Laflamme Aero Inc., a developer of unmanned aerial vehicles (UAVs), has announced the launch of a $2.3 million project for the development of a 300-kg unmanned helicopter, the LX300. The company claims that the new aircraft will be one of the largest commercialized civil UAVs in the world. The two-and-a-half-year project will culminate in demonstration flights of the system by 2017. The project is funded in part by the Consortium for Aerospace Research and Innovation in Canada (CARIC).
Other partners involved in this project are N.G.C. Aerospace, Roy Aeronef and Avionique Simulation, and Sinters America, who are respectively developing the aircraft’s guidance, navigation and control system, a high-definition simulator, and a specialized computer system. This consortium is supported by two universities: Polytechnique Montréal and the École de Technologie Supérieure (ETS). Laflamme Aero will be the project leader, allowing the company to demonstrate its expertise and technologies, which were largely developed on its LAF-01 helicopter project.
“For this project, we have successfully joined four high-tech companies, each of which possesses a complementary know-how. In order to additionally strengthen our technical expertise, we are also collaborating with professor David Saussié from Polytechnique who possesses an incredible expertise in control laws; and with professor Pierre Bélanger from the ETS who has a remarkable experience in instrumentation, following his last four years with the Vodafone McLaren Mercedes Formula 1 team. So we have quite a team behind us,” says Laflamme Aero president Enrick Laflamme.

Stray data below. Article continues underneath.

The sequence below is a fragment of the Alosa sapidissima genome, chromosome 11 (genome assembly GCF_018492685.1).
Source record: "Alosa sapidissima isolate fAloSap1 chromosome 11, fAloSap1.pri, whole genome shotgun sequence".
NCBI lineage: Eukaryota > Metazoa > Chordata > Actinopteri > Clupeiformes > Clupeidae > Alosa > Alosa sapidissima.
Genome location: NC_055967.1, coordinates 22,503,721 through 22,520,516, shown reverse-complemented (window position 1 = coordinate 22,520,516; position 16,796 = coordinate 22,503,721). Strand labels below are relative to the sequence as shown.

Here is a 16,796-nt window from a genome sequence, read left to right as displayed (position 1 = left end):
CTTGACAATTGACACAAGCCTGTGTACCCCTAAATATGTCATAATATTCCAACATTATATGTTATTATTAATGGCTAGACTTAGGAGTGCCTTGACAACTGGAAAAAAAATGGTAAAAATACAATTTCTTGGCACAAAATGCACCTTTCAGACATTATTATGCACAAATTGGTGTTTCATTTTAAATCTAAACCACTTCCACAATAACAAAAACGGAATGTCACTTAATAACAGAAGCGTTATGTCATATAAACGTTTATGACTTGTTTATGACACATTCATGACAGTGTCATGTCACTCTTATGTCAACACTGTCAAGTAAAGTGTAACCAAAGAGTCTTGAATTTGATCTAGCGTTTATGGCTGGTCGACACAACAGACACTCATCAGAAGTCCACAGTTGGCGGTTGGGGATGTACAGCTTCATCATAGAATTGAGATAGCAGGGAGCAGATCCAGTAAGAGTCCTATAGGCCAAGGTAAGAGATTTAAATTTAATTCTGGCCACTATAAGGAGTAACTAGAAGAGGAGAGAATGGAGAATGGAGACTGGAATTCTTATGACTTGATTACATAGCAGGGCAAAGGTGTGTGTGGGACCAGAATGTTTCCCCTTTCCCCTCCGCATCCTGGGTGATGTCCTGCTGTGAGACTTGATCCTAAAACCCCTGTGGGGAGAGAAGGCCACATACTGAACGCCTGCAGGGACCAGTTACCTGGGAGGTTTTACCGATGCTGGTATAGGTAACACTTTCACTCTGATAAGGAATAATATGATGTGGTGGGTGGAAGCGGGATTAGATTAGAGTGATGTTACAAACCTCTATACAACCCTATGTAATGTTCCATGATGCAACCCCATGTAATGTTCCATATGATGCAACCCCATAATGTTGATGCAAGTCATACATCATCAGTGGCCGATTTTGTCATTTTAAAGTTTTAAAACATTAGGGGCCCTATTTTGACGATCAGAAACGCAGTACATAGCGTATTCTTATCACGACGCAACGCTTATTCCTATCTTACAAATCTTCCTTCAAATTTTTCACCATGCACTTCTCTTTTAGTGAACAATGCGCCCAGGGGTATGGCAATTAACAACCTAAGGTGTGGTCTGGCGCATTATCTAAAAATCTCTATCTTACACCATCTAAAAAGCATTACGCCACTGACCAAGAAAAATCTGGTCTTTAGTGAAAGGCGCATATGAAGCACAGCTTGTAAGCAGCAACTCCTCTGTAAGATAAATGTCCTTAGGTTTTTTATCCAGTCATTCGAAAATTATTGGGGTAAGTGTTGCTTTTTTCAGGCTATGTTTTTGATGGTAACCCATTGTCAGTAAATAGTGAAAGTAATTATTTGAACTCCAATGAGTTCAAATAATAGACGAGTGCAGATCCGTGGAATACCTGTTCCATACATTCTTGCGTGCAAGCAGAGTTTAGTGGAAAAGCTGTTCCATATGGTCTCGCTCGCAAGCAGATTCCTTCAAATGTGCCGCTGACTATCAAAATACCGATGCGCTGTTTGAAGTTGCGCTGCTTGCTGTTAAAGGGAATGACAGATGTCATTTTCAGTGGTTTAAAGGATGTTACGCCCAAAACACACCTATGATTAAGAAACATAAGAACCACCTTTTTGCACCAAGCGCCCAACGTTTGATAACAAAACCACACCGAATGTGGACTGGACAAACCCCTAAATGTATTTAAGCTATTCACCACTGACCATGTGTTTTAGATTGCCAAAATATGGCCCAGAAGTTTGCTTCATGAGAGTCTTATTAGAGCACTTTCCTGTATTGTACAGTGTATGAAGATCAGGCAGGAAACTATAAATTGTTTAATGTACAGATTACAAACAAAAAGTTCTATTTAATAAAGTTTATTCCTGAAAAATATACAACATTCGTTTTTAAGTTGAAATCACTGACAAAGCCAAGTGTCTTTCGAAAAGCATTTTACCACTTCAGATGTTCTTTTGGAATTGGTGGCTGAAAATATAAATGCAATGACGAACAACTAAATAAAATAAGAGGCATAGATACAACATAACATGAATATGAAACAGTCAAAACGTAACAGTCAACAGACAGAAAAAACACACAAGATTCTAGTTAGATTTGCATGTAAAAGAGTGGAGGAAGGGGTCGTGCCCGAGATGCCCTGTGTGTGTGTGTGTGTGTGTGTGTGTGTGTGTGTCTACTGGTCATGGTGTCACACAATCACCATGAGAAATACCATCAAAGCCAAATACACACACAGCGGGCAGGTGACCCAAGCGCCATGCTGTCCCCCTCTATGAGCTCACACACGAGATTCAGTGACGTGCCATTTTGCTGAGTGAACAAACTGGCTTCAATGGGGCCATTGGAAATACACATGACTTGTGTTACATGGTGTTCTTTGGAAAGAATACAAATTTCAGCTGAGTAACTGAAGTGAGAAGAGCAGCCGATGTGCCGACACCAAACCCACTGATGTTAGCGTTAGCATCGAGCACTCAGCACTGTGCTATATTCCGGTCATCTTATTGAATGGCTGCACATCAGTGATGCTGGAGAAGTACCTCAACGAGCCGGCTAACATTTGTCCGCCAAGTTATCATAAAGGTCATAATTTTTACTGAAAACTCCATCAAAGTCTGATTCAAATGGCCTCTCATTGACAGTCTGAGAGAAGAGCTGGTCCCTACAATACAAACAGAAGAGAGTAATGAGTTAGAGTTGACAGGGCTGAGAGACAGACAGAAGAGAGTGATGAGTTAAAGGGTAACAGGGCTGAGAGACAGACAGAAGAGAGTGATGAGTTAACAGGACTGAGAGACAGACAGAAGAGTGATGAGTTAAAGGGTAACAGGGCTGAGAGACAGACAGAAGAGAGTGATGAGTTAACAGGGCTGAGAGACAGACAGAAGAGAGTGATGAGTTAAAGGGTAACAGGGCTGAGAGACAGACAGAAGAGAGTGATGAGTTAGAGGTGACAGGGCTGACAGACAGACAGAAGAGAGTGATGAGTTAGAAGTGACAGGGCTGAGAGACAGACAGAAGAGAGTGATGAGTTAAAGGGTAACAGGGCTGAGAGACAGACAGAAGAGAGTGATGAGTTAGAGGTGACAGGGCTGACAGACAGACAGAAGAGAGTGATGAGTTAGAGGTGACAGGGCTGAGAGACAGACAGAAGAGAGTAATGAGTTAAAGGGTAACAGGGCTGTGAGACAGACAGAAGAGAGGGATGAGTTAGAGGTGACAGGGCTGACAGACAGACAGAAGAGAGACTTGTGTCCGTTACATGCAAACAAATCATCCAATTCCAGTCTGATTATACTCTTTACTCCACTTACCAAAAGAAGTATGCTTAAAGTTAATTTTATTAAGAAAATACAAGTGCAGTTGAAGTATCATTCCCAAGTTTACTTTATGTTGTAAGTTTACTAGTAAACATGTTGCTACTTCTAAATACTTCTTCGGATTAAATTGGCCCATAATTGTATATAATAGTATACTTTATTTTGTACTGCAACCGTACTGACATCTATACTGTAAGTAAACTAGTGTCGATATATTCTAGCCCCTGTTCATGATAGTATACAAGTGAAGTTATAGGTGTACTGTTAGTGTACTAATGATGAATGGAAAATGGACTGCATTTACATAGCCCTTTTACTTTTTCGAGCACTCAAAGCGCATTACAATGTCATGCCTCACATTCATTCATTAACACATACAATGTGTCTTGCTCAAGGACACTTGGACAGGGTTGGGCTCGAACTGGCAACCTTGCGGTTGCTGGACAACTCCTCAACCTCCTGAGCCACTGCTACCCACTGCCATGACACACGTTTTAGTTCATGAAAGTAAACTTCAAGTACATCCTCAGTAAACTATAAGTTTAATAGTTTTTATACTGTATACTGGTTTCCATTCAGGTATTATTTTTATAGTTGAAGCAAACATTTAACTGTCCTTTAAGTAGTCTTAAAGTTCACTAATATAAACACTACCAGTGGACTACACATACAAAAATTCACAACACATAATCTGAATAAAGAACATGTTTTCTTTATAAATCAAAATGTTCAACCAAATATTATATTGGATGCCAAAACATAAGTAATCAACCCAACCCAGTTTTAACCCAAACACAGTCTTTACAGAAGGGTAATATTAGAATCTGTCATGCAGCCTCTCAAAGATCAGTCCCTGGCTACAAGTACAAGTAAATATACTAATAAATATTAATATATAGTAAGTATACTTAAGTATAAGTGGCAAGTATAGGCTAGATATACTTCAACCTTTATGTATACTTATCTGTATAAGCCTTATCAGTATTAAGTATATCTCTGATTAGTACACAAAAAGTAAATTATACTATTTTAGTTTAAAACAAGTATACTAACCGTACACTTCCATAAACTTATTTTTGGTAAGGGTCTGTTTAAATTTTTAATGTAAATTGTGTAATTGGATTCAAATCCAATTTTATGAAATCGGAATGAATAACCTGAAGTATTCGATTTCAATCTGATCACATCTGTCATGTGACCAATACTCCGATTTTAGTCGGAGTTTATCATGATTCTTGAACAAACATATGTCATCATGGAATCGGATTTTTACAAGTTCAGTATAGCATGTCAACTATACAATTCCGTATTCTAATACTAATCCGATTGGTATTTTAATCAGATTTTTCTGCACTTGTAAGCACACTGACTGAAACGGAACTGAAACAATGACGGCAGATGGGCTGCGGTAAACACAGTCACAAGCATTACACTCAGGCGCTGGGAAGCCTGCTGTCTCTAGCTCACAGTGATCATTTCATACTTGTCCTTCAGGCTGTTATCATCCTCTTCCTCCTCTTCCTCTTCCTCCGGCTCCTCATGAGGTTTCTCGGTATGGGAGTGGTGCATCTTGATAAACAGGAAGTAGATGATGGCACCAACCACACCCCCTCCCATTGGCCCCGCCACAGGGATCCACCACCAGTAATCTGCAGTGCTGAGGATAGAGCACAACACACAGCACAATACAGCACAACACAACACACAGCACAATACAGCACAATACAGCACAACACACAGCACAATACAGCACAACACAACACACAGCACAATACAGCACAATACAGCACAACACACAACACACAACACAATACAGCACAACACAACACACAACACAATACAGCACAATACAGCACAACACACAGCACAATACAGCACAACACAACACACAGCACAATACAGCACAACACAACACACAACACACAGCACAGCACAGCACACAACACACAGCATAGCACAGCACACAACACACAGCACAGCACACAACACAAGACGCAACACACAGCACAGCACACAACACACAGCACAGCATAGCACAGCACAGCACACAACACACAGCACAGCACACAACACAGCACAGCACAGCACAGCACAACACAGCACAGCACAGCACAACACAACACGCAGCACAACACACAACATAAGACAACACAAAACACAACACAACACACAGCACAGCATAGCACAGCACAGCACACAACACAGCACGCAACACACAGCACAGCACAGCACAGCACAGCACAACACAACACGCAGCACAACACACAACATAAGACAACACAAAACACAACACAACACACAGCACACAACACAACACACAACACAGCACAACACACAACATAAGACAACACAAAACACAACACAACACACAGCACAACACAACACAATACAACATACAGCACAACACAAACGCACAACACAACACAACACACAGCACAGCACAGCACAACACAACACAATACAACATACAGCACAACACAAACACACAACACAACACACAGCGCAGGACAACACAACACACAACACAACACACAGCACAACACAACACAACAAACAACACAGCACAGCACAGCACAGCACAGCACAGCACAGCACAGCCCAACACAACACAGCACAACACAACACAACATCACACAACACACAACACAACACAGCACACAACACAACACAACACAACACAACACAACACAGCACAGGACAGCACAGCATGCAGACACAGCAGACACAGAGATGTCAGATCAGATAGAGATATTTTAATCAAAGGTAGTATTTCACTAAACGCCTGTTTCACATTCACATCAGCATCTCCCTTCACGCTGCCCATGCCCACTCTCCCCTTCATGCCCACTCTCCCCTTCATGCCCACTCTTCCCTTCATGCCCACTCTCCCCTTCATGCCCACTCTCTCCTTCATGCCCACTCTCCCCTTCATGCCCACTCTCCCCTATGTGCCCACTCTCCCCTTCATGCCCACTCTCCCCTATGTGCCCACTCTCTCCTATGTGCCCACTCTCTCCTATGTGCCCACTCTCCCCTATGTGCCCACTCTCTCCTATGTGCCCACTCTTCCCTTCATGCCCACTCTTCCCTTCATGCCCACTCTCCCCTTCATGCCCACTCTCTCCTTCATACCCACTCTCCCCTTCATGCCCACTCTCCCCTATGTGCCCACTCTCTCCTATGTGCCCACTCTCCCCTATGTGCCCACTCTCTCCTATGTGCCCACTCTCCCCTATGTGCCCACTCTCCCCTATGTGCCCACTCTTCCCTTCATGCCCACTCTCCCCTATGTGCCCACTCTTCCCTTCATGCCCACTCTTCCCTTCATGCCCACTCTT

The targeted applications for the unmanned helicopter include agriculture, mining prospection, search and rescue as well as naval applications. “This is a unique opportunity to put forward the helicopter expertise our company has been developing for the last 30 years. The industrial applications we are targeting demand automated commercial-type helicopters, as reliable and high-performing as certified manned helicopters,” adds David Laflamme, general director of Laflamme Aero.